He crouched on the box—heaving, teeth bared—muscles tightened
into something raw and ripped. His unbreakable focus glared at the spot
where he threw it off.
Holding his breath…death waited….
As the light flickered, he saw nothing. The room went dark….
Light flashed back on, and the beast stood in front of him, frothing at
Nikolas gasped, cutting both arms in a pounding double backhand,
knocking the beast into a delirium for a few seconds. He roared, the saliva
starting to drip down his fangs as the monster reeled.
The creature snapped, widening its eyes.
It drove one talon into his shoulder blade. Blood spattered, flesh tore.
He gritted his teeth, grunting. Pain didn’t seethe in him—rather the
thought of being pinned by such a wretched abomination sent his fury
into the heavens.
Staring into his eyes, the fluorescent light like lightning, it spoke…. “It
will be mine…Nikolas.”
Its voice, a wild whisper, bled into his ears and brought up even more
fury. The monster grinned again, sensing a true victory. No creature
would stop Nikolas from his quest. Come all things evil, he would find his
prize and claim it for himself. No beast would have his glory.
Nikolas screamed as a wave crashed into the side of the hull, tearing
out the monster’s talon and tossing the threll into one of the containers,
shattering it. The creature howled as it bled from the point where the talon
had snapped off.
Without taking a breath, he broke off two strips of wood and leapt
toward the beast, driving the two pieces into the beast’s arms, pinning it
to a box. It howled again, blood rupturing from both arms.
Nikolas wrapped a hand around its throat, subduing it. Death would
indeed come…but not for Nikolas. Not before he received answers.
“Ferus, I presume?” he said.
The monster spat, gnashing out at him, unable to sink its teeth into his
smooth, bare skin. Nikolas stayed his fury for just a moment.
He had felt sure no one followed him; it apparently didn’t pay to trust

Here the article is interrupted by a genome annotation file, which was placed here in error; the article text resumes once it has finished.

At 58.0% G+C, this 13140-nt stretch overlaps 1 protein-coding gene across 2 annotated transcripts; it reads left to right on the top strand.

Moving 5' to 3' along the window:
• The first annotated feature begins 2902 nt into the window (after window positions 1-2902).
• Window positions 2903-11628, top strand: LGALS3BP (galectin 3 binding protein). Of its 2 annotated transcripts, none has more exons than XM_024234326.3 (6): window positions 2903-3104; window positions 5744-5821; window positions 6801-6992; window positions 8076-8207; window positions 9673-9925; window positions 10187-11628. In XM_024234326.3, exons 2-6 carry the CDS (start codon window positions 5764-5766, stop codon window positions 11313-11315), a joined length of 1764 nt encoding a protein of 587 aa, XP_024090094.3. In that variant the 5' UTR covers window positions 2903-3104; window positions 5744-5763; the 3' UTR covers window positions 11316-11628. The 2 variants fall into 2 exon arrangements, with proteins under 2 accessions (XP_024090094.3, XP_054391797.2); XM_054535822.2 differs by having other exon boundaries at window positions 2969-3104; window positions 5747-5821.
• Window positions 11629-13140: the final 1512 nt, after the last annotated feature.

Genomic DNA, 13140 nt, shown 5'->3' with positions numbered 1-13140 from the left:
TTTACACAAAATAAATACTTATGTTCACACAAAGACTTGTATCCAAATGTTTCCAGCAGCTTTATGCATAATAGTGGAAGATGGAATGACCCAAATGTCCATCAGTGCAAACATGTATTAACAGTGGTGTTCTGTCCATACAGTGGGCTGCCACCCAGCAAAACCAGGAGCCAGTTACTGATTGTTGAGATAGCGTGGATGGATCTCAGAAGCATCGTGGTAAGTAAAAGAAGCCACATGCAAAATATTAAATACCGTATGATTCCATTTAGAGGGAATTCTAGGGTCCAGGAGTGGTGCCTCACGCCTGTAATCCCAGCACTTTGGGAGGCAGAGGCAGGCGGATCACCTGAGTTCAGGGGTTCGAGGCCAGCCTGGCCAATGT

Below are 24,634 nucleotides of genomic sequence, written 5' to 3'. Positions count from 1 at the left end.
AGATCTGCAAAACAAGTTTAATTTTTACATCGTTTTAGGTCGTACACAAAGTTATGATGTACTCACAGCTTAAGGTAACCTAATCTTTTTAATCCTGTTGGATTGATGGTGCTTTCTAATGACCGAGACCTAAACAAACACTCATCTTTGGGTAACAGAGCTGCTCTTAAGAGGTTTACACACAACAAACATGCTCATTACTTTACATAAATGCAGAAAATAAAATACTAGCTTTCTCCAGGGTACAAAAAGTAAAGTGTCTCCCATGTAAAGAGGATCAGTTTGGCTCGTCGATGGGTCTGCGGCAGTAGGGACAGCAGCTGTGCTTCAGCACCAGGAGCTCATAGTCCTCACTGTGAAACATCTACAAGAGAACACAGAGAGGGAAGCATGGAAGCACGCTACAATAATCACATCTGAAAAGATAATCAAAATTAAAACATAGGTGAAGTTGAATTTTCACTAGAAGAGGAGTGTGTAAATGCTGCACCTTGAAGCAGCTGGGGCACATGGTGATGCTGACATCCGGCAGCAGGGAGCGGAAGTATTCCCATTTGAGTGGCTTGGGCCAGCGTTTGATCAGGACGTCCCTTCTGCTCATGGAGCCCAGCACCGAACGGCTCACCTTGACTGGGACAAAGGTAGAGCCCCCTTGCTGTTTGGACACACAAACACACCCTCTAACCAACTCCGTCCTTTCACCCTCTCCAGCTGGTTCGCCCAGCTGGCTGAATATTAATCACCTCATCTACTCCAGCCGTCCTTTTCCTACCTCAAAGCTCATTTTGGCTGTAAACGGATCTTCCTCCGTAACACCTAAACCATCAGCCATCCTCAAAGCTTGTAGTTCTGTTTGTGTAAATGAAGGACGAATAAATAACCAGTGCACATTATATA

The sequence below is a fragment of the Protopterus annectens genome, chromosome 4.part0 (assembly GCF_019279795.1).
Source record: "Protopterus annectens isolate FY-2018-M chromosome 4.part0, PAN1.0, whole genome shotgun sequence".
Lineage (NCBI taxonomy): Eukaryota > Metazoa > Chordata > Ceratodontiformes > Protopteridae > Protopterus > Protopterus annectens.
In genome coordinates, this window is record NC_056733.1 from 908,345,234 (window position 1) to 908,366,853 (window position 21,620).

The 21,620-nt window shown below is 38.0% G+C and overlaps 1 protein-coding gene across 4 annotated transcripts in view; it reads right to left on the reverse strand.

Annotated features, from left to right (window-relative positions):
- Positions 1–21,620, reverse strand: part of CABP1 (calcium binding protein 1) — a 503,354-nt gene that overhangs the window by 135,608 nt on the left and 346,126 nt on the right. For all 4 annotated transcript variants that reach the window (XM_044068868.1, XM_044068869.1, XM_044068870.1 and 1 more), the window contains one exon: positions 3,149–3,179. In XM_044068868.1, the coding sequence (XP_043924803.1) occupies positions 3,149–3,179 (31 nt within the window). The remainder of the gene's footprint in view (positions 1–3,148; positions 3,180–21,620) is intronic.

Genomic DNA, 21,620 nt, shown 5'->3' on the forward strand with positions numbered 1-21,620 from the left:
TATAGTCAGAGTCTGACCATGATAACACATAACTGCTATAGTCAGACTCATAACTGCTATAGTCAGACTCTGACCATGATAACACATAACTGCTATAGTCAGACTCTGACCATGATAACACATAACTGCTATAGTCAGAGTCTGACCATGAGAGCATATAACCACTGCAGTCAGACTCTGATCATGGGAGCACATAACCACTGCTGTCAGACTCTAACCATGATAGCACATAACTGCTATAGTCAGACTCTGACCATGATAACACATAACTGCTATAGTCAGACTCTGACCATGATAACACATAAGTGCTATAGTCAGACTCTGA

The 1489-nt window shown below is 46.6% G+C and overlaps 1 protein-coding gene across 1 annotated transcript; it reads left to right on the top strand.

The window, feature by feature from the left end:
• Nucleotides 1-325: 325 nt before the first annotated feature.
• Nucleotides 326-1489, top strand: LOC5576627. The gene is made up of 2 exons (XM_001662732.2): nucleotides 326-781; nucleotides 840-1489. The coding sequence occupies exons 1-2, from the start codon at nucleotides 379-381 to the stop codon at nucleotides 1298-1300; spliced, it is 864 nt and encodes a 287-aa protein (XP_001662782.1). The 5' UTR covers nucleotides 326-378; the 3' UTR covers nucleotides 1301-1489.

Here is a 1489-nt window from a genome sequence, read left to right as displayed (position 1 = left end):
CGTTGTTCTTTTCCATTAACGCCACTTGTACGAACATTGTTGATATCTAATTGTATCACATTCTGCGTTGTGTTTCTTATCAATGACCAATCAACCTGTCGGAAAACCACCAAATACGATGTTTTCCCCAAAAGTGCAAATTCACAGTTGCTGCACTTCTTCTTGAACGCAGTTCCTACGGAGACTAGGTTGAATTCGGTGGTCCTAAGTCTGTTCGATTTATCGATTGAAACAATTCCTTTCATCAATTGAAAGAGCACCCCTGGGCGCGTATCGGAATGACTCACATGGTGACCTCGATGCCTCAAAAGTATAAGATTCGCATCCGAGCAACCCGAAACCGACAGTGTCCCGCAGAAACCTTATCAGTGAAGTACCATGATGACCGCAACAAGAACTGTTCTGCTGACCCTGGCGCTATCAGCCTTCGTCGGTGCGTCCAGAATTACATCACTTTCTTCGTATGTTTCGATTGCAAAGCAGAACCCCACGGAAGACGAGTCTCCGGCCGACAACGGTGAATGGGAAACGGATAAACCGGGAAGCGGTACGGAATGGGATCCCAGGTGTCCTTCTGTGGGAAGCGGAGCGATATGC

his own senses. He feared this wasn’t any longer his own personal quest
for glory but had become a chase with him as the prey.
“The thrells of Mother Russia are after me, are they not?” he asked.
Ferus stared before he began to laugh while Nikolas stewed over his
unanswered question. Nikolas took deep breaths, still feeling the sting of
Ferus’ broken talon in his shoulder.
“Strange that you laugh, Ferus, knowing I have you pinned here.”
Ferus snarled. “You’re oblivious, Nikolas…you have no idea what you
Nikolas twisted the wood in Ferus’s wounds. The threll howled in
“I do, indeed. I face a mindless monster with too much pride to talk
and would rather die next to a box.”
“You will never find it, and the thrells of the world will overcome the
Vampire Nation when we are the ones to claim it. We are tired of your
“You are all abominations. Mere abominations.”
“My brethren, including Breed, will come after you…” Ferus said,
Nikolas glared. “Breed? How would that perversion of nature know
where I am?”
Ferus met his gaze with an icy glare.
“We know everything,” the threll said. “Sometimes…just sometimes, it
is a benefit to lurk in the shadows as we do.”
“And why is that?”
Ferus laughed. “We hear secrets better.”
Nikolas growled, feeling his face burn with heat. His voice grew a little
darker as he breathed. Ferus ridiculed him with those cold, wild eyes,
cracked lips, long nose, wrinkled skin and jagged teeth. To Nikolas, Ferus’
life was no more than an embarrassment to the proud Vampire Nation.
He let go of the wood, flexing his fingers to point at Ferus’ chest.
“Doesn’t matter, Ferus. I will find it. I will find the one who knows of
it.” Nikolas drove his fingers deep into Ferus’ chest cavity, exploding the
threll’s ribcage. “And when Breed finds me, he will meet the same end as
Ferus gasped for breath, shaking madly at the pain. Nikolas had
pierced Ferus’ heart with his nails and had felt the quickening of blood
blast throughout its organs. The threll’s body went limp. Its heart ceased,
the blood slowing down but not stopping as it poured out of its wounds.
Between every flash of light, Nikolas growled, driving his fingers deeper
inside. As if Ferus’ quick death didn’t satisfy him. His simple act of
invasion, the need to kill, to take and to dominate, that mattered more
than the death. Nikolas smiled with glee at exploring Ferus’ insides.
He’d had enough, ripping his hand out.
Leaving Ferus there, Nikolas stood with the talon still stuck in his
shoulder. Blood stained his naked body. He couldn’t help but wonder
how many more of the thrells would come after him. With his opposite
hand, he grasped the talon and pulled it, pieces of flesh coming out, blood
drooling down the side of his chest. Nikolas clenched his teeth, unable to
make a fist, his arm tight with the rush of anguish.
No worries. After all, he was a vampire. A master vampire.
Nikolas walked toward the stairs where he still heard the seamen
above. The storm never left. He felt the waves crash into the hull. The
flashing light enticed him to walk up the stairs.
He was a vampire. Again, he felt the heat of hunger well inside him.
This time, it wasn’t the heat of mere anger and the drive to kill; this was
In time, his wound would heal with enough rest…and enough blood.